It’s been a busy year for information rights – the right to privacy and the right to know. Data protection breaches, freedom of information disputes, the News of the World and the Leveson Inquiry. They’ve all kept information rights in the spotlight. 2012 is going to be busy too – and busier still at the ICO where upholding information rights is what we do. Policy, technology, and the concerns of citizens and consumers are combining to put ‘our’ issues high up the agenda in politics, business and the media.
The start of 2012 marks a pivotal moment for both data protection and freedom of information. In just a few weeks we expect to see details of the EU Commission’s proposals for the future legal framework for data protection. At the same time, the process of post-legislative scrutiny of the Freedom of Information Act is under way. The ICO will be playing a full part in the debates on the future shape of the information rights regimes. We are also very much engaged with the Government’s Open Data and Transparency strategy.
So there’s a big agenda for 2012. The ICO’s approach will be practical but principled. We will be speaking up for information rights. And to demonstrate our engagement, the ICO is this week publishing its Information Rights Strategy. There’s more on this at the end of this post.
But first, a warning. I believe that individuals are increasingly aware and concerned to assert their information rights. But just because rights are talked about doesn’t mean they are respected in the cold climate of austerity, with cuts in the public sector, cut-throat competition in the private sector – and an element of both in the voluntary bodies/charities sector. The danger is that rights are seen as a nice to have in the good times, but a bureaucratic inconvenience when times are hard.
The ICO exists to promote openness by public bodies and data privacy for individuals. We uphold information rights in the public interest. And we will do that, whatever the weather.
We’re here to enforce the Data Protection Act and the Freedom of Information Act – information rights legislation that supports the fundamental rights of the citizen. It also has the potential, rightly applied, to deliver huge benefits in terms of better government, better services, and the protection of freedoms.
It’s in the tough times that we most need to defend the rights of the individual against abuse of power by organisations, both public and private. And information rights are under pressure right now – a victim primarily of the economic climate.
Data protection and freedom of information are too often seen as a mere ‘back office’ function – to be cut. The people dealing with information security and access to information are under real pressure, hit by the double whammy of increasing demands for information from citizens and consumers on the one hand and reduced resourcing on the other.
Businesses under pressure in the downturn must be tempted to cut corners and push boundaries. That’s a bad call, since the first casualty of a big data breach is going to be a brand’s reputation. Consumers will abandon companies that disrespect their privacy. (And that’s leaving aside the ICO’s power to levy a civil monetary penalty of up to £500,000 for serious breaches of the data protection principles.)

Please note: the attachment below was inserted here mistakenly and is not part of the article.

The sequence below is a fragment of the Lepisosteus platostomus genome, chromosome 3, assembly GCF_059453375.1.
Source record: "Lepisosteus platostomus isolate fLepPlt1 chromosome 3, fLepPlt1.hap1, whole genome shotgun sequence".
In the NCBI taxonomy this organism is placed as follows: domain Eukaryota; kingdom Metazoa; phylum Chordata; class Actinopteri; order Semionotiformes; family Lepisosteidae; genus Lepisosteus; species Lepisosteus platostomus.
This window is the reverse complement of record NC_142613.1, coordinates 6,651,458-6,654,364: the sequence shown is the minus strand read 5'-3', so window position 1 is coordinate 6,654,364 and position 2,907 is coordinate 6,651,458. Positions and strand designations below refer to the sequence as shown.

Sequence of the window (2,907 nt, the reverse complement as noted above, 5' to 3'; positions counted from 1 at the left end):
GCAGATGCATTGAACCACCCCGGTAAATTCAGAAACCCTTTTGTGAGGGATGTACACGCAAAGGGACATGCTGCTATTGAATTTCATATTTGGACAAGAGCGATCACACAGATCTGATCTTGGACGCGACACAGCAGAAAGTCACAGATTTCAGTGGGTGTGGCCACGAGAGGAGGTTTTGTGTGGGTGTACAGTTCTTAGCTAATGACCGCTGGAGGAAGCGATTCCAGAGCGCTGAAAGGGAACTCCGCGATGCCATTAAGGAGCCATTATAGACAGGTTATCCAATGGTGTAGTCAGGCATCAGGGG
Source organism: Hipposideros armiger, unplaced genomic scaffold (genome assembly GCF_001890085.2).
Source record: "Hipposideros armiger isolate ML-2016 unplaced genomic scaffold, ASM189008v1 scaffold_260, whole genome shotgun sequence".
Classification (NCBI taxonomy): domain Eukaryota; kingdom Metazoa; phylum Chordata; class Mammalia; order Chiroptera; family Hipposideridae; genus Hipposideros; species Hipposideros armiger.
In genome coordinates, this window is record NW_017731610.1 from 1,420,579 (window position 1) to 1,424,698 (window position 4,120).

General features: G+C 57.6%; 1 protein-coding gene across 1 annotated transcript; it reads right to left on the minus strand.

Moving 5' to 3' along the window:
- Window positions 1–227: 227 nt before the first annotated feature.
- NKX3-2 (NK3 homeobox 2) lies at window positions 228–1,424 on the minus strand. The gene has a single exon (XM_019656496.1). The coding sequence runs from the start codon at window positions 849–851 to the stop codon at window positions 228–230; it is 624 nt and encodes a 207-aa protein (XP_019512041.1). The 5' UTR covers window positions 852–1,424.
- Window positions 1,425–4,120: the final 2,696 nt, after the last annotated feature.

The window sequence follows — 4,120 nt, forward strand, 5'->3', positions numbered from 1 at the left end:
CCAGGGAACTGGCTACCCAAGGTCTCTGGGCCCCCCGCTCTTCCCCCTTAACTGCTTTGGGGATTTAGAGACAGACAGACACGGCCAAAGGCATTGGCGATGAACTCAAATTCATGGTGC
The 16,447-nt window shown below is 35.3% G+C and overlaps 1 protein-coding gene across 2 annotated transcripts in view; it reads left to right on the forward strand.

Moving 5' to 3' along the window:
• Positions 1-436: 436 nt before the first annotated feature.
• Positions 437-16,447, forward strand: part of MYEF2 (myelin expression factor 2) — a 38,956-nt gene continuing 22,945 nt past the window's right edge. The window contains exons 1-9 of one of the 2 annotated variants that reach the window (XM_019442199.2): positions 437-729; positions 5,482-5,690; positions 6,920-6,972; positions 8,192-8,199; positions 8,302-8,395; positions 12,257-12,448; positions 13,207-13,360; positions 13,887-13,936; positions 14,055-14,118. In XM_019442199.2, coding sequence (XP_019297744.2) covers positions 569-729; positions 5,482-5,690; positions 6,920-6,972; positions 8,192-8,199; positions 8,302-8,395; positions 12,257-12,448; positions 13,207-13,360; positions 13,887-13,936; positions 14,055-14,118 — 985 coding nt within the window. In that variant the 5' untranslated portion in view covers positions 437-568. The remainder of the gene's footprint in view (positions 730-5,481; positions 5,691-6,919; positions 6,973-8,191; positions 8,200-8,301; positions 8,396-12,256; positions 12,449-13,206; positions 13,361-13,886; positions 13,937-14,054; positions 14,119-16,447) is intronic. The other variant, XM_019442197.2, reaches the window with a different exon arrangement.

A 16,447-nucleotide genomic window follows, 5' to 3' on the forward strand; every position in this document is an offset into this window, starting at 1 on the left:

Public Authorities struggling to deliver more and better for less and less may see the Freedom of Information Act as a distraction from the task in hand. From Town Hall to Whitehall we hear the cries of municipal disaffection and mandarin distain. But with seven years experience of the Freedom of Information Act we need to stop mourning the loss of ‘private government’ and embrace the dynamic possibilities of greater openness. Of course, post-legislative scrutiny will throw up ideas for doing things better. But the Act already provides proper exemptions for necessary confidentiality – and for dealing with vexatious requests. The law needs to be properly applied.
The danger today is that all the bold talk about transparency, Open Data and putting the citizen back in charge will in fact turn out to be change on the authorities’ terms with too little weight given to citizen’s rights. There’s a widening gap between the rhetoric of openness and the day-to-day reality of reluctance and foot-dragging.
That’s where the ICO’s Information Rights Strategy comes in. Nobody need doubt that the ICO is gearing up to defend information rights in 2012.
Our strategy reflects the increasingly integrated nature of the work of the ICO, responsible as we are for both the Freedom of Information Act and the Data Protection Act. For the first time we describe the information rights outcomes we are seeking and explain our approach to securing compliance. The strategy also confirms our current priority fields of action: health, credit and finance, criminal justice, internet and mobile services, and information security. And we set out how we shall apply the strategy in our day-to-day work at the ICO.
2012 is going to be challenging for all of us. But the challenge for the ICO is to uphold information rights – despite the cold climate which we are all of us facing.
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|Christopher Graham, Information Commissioner, has a range of responsibilities under the Freedom of Information Act 2000, the Data Protection Act 1998 and related laws.|